"This is not a perfect situation," said Alexander Simanovsky, head of banking regulation and supervision at the Central Bank. "Independent directors should be raising questions. But in this case the court will make the final decision."

A spokesman for Sberbank, Alexander Golovanov, said the bank could not comment on Hermitage's allegations while the court hearings were pending. "The court will decide who is right and who is wrong," he said. "Until then, no one at the bank is going to comment on this."

In copies of the suits obtained by The Moscow Times, Sberbank says the newspapers, in citing Kleiner, "promulgated certain allegations that are false and misleading and impair the business reputation of the Savings Bank of Russia."

Browder said the suits against the newspapers "appeared to be an attempt to scare the press into not saying a word."

But, analysts say, Hermitage's allegations merely raise questions about issues long seen as problems for the bank, and that these questions are already priced into its stock, which currently values the company at $5.1 billion.

"Is Sberbank destroying shareholder value? The answer is yes," said Tim McCutcheon, banking analyst at Aton brokerage. "It doesn't take a genius to see that it's not using its assets optimally."

"Call me a wacky optimist, but the Central Bank knows that Sberbank is a screw-up," he said. "The trouble is that there are a lot of vested interests tied up with the bank's operations and there are limits to what it can do."

In its sweeping analysis of the bank's operations, Hermitage concluded that Sberbank has been providing billions of rubles in loans to Gazprom, LUKoil, UES, Russian Aluminum and several other powerful companies at below market rates, while simultaneously using its privilege as the only retail bank on the market with deposits guaranteed by the government to offer depositors interest rates below the rate of inflation. Hermitage calls this a "subsidy to the oligarchs" paid for by the population.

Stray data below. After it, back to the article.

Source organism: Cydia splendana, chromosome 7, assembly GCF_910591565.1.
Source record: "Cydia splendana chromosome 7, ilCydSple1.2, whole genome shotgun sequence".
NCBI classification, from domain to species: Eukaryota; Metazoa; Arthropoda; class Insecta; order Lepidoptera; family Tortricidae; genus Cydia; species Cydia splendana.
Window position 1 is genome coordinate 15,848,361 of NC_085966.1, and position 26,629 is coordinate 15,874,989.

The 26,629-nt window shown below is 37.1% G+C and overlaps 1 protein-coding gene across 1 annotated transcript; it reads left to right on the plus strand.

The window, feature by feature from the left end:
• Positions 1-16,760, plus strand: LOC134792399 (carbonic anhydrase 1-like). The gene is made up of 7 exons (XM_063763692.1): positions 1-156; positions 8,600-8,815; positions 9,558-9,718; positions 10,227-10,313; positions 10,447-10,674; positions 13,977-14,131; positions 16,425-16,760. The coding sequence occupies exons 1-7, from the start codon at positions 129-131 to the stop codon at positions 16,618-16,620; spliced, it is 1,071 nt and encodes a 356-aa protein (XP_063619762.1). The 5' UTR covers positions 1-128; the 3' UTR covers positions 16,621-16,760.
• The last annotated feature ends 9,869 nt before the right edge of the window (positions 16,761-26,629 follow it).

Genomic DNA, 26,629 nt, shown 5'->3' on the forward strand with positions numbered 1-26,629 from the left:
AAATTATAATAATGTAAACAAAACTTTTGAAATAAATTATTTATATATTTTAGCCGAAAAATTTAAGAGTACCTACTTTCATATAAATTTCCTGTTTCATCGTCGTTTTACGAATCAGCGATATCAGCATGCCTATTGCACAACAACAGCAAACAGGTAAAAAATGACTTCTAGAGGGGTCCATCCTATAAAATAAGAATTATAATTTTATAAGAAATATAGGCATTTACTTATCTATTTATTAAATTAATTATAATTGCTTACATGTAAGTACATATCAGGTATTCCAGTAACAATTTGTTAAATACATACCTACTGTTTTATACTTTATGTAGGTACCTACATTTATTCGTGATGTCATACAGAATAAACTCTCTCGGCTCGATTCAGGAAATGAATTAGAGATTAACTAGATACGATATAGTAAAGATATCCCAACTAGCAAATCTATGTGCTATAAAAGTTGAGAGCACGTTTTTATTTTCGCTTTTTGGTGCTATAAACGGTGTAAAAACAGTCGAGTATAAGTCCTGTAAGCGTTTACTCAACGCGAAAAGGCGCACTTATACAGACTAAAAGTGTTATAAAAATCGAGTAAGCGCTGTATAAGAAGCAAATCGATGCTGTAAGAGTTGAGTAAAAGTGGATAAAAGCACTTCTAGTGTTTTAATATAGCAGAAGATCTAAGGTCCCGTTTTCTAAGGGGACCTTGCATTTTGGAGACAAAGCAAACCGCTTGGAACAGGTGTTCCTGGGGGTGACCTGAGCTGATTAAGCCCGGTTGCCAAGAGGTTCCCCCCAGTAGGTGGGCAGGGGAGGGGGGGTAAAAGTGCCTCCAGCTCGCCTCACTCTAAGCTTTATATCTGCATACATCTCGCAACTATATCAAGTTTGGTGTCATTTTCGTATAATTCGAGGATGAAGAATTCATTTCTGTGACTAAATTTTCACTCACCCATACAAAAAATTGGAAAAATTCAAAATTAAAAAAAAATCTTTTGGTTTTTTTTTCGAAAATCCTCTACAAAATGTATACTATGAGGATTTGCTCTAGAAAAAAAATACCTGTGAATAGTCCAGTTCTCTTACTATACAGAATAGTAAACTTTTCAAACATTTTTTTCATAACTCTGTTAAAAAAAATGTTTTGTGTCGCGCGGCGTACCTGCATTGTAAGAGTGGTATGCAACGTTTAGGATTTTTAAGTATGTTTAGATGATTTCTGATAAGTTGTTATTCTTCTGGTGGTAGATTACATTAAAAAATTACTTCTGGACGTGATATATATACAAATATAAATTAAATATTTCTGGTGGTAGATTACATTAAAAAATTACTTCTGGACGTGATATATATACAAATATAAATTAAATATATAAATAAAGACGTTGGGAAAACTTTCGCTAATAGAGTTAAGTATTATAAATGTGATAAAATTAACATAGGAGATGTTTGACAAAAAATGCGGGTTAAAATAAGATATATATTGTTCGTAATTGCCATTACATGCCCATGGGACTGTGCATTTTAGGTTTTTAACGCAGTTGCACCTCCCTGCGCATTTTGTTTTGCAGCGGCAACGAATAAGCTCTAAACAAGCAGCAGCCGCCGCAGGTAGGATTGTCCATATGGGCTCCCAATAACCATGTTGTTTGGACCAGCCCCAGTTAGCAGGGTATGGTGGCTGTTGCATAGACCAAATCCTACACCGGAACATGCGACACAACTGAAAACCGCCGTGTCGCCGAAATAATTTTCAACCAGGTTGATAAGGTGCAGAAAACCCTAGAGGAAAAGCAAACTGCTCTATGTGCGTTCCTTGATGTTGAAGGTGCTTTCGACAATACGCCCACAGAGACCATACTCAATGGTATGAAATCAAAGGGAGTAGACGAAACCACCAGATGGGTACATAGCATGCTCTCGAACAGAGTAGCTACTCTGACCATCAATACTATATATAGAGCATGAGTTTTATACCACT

Analysts say this practice is one vested interest the elite will not gladly give up.

Citing market data published in Kommersant in June of last year, Hermitage say Sberbank has been lending at a 7.3 percent discount to the average rates offered by other leading commercial banks, leading to lost pre-tax profits of up to $780 million.

Sberbank, however, in its law suit claims this allegation is "detractive, false and misleading" and that the bank's lending policies have not had a negative impact on its net profit, which nearly doubled to around $1 billion in the first nine months of 2002.

Analysts say it's difficult to confirm Hermitage's calculations because of the lack of information published by the bank. What is clear, however, is that the bank's rates are the cheapest around.

"It is a well-established fact that Sberbank lends at rates below the market level," said Hainsworth. "But the trouble is it's not very easy to calculate a weighted average lending rate because Sberbank simply does not provide enough information."

Sberbank is also unhappy with Hermitage's assessment that the bank was not doing enough to cut costs, especially its bloated payroll. With 200,000 employees, Sberbank has about 35 percent less staff than Citigroup, the world's largest bank with assets of more than $1 trillion at the end of 2001, some 40 times more than Sberbank's.

Hermitage said that a reduction in staff at the bank would have increased profits by an estimated $350 million.

In its lawsuit, Sberbank claims that Hermitage's allegations of over-staffing suggest that the bank is "acting unreasonably and in bad faith and that the number of personnel currently maintained by the Savings Bank of Russia is economically unsound." It says this allegation is "false and misleading, as it is not supported by valid economic data."

Kleiner, however, counters with this question: "Why did Sberbank management decide to hire an additional 8,000 employees last year alone, a number larger than the entire staff at Russia's second largest bank, Vneshtorgbank?"